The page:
I’m not talking about the color index array, but rather a compilable (locking) array of indexed vertices. Basically, is there an OpenGL equivalent to Direct3D Index Buffers that store indices on the graphics hardware memory? I glanced over the spec doc and extentions listing, but I didn’t see it.
A Google search on “opengl compiled vertex arrays” turned up this as the first result:
Hope that helps.
OK, my fault for not mentioning this. I’ve been using locked vertex arrays for some time. That is:
GL_VERTEX_ARRAY, GL_NORMAL_ARRAY, etc…
I nearly always use glDrawElements() to render primitives from this array, which means I make arrays of indices to vertex array elements to pass in as the last argument for this function. So I was wondering if there was some sort of array locking functionality for these index arrays that would store them locally on the video hardware for faster processing.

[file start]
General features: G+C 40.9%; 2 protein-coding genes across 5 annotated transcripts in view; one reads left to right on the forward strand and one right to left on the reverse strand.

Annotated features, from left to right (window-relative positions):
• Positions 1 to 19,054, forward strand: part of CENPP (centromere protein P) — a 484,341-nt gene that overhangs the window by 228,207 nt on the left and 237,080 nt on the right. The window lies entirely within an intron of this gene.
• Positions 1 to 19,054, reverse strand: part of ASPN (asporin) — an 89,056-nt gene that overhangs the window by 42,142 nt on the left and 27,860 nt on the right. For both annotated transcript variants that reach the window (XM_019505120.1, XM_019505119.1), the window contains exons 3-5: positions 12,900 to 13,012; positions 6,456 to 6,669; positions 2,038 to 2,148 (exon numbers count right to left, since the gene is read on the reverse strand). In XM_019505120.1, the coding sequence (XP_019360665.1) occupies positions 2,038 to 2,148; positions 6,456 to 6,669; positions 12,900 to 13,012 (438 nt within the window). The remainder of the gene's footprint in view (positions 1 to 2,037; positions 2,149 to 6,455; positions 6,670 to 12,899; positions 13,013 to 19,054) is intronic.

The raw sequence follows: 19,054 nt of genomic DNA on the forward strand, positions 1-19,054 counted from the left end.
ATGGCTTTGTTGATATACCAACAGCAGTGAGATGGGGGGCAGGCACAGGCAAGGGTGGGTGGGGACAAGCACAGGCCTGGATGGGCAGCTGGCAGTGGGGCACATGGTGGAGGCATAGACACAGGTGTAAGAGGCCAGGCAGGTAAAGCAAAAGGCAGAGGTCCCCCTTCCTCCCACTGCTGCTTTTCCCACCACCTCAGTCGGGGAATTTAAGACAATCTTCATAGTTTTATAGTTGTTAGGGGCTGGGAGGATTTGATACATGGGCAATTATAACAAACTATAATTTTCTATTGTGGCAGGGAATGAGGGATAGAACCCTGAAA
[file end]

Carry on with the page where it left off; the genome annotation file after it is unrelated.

Ah, sorry, I misunderstood what you were asking.
I’m afraid I’m not sure the answer to this question. I’m guessing NVidia’s VAR or Ati’s VAO might possess the functionality you’re looking for, but I don’t have experience there. Those would be the first places I would look, though.
Sorry can’t be more helpful.
There’s no vendor independent way to do this in OpenGL. Do look into the ATI_element_array extension though. I’m not sure if nvidias NV_vertex_array_range2 allows indices in agp/vid mem, but I don’t think it does.
NV_vertex_array_range2 defines only a token on top of the existing VAR extension; this token allows the app to not flush when enabling/disabling VAR.
Also, I think I read somewhere (probably on this board) that for ATI cards, indices stored onboard where actually slower than indices stored in system memory. Try a search on this forum.